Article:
Pike v. Honsinger

CourtNew York Court of Appeals
Citation49 N.E. 760,155 N.Y. 201
PartiesPIKE v. HONSINGER.
Decision Date01 March 1898
OPINION TEXT STARTS HERE

Appeal from supreme court, general term, Third department.

Action by George W. Pike against Willis T. Honsinger. From a judgment of the general term (32 N. Y. Supp. 1149) affirming a judgment in favor of defendant entered on a verdict by the court, plaintiff appeals. Reversed.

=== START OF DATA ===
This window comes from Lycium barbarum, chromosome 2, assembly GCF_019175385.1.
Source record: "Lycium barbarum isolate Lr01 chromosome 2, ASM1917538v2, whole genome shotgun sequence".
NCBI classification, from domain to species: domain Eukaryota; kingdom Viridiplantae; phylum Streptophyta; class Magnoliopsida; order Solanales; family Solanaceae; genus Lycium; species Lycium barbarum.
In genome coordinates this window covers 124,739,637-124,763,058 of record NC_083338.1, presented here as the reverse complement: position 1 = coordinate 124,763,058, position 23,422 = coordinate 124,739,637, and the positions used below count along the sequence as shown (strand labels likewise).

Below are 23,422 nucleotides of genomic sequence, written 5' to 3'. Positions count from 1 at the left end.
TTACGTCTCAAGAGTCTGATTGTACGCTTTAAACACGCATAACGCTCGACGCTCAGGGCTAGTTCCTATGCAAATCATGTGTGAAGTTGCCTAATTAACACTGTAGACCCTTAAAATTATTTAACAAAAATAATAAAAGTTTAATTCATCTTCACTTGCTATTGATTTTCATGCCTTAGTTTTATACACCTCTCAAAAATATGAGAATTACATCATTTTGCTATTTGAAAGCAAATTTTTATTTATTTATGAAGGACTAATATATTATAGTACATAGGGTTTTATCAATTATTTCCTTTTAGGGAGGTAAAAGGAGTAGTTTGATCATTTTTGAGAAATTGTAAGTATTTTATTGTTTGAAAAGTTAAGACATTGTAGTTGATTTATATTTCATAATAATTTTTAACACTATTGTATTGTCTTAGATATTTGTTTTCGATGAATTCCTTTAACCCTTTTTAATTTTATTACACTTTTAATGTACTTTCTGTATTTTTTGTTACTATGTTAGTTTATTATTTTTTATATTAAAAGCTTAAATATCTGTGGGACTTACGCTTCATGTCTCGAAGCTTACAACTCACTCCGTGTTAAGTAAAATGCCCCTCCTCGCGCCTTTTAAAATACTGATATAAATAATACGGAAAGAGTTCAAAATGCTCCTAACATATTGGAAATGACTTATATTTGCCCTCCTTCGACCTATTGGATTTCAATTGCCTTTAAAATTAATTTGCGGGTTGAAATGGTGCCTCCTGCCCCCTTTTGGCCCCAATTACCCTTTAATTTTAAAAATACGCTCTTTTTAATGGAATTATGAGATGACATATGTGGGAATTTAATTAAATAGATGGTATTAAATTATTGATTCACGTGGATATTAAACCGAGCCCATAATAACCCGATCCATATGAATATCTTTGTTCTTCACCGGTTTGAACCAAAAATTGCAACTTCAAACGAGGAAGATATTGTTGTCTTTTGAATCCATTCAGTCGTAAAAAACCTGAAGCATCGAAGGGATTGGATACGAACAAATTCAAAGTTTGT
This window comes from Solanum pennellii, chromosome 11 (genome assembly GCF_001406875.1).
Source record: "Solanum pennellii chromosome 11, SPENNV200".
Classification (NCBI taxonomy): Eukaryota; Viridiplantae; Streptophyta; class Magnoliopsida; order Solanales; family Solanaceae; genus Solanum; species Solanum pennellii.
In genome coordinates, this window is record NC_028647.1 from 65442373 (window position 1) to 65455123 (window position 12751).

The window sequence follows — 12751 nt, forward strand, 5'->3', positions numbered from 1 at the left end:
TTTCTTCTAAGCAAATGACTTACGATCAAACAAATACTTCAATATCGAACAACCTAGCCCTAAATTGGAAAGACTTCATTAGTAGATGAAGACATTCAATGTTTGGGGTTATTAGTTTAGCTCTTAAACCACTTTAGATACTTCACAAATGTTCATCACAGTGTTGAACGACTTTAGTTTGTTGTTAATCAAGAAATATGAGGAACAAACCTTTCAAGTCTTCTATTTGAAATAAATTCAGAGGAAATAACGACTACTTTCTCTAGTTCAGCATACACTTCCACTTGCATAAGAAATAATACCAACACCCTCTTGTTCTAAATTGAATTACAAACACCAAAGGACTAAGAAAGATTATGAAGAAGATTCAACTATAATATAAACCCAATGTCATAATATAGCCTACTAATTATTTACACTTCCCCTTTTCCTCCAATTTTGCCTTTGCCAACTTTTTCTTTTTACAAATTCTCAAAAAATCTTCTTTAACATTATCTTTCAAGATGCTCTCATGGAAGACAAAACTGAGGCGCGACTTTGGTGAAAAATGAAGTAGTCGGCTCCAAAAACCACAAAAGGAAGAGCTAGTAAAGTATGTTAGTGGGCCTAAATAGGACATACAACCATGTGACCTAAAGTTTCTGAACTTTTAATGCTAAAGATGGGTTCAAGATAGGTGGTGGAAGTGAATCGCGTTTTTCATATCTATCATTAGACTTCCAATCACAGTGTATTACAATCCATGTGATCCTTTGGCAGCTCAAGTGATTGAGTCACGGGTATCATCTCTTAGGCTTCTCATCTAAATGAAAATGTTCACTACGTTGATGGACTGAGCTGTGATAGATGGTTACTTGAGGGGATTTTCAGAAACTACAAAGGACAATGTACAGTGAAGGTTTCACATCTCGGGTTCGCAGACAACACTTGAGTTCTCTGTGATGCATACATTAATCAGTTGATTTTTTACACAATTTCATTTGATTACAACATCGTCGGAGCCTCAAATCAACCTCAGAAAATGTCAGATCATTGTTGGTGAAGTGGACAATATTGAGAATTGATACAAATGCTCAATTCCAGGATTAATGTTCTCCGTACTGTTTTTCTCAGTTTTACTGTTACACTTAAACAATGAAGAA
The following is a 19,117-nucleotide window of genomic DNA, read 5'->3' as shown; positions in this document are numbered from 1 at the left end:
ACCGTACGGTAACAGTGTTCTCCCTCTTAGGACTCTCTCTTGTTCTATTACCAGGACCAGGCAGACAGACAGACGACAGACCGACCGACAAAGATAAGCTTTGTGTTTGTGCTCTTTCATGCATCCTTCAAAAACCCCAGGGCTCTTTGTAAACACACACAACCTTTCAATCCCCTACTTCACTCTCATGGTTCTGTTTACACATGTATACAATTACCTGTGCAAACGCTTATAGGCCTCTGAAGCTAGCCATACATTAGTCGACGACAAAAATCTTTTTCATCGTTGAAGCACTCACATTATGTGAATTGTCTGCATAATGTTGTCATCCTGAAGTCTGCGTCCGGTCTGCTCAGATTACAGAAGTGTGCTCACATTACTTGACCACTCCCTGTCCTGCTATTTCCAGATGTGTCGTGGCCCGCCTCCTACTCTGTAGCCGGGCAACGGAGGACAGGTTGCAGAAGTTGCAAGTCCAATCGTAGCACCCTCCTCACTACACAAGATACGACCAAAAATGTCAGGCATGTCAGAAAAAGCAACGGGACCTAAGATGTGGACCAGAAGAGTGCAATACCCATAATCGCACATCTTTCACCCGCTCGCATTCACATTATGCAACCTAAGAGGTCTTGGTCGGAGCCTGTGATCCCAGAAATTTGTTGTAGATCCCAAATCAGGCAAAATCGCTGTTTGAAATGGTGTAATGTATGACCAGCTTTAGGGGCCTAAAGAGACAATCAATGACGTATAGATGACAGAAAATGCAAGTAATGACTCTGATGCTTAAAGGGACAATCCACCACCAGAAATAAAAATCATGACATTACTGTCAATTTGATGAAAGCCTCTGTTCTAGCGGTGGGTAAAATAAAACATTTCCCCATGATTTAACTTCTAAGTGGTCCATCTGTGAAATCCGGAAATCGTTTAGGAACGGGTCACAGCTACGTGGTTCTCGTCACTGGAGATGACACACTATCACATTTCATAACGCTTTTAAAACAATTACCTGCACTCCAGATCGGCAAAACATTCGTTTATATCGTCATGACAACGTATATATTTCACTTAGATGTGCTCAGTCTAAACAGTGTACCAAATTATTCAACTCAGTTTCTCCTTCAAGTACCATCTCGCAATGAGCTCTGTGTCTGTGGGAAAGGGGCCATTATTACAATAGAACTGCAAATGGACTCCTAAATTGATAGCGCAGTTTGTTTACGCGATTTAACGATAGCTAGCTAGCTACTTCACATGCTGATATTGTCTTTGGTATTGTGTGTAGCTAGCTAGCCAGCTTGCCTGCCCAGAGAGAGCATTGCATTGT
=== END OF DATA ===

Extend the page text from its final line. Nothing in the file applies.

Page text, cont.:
By this action the plaintiff sought to recover damages from the defendant, a physician and surgeon, for negligence in treating his knee, which had been injured by an accident. On the trial, at the close of the evidence given in behalf of the plaintiff, a motion for a nonsuit was made and denied, but at the close of all the evidence the court directed a verdict in favor of the defendant. After an affirmance by the general term, without an opinion, the plaintiff came here. The facts appear in the opinion.

Bartlett, J., dissenting.

Thomas F. Conway, for appellant.

Royal Corbin, for respondent.

VANN, J.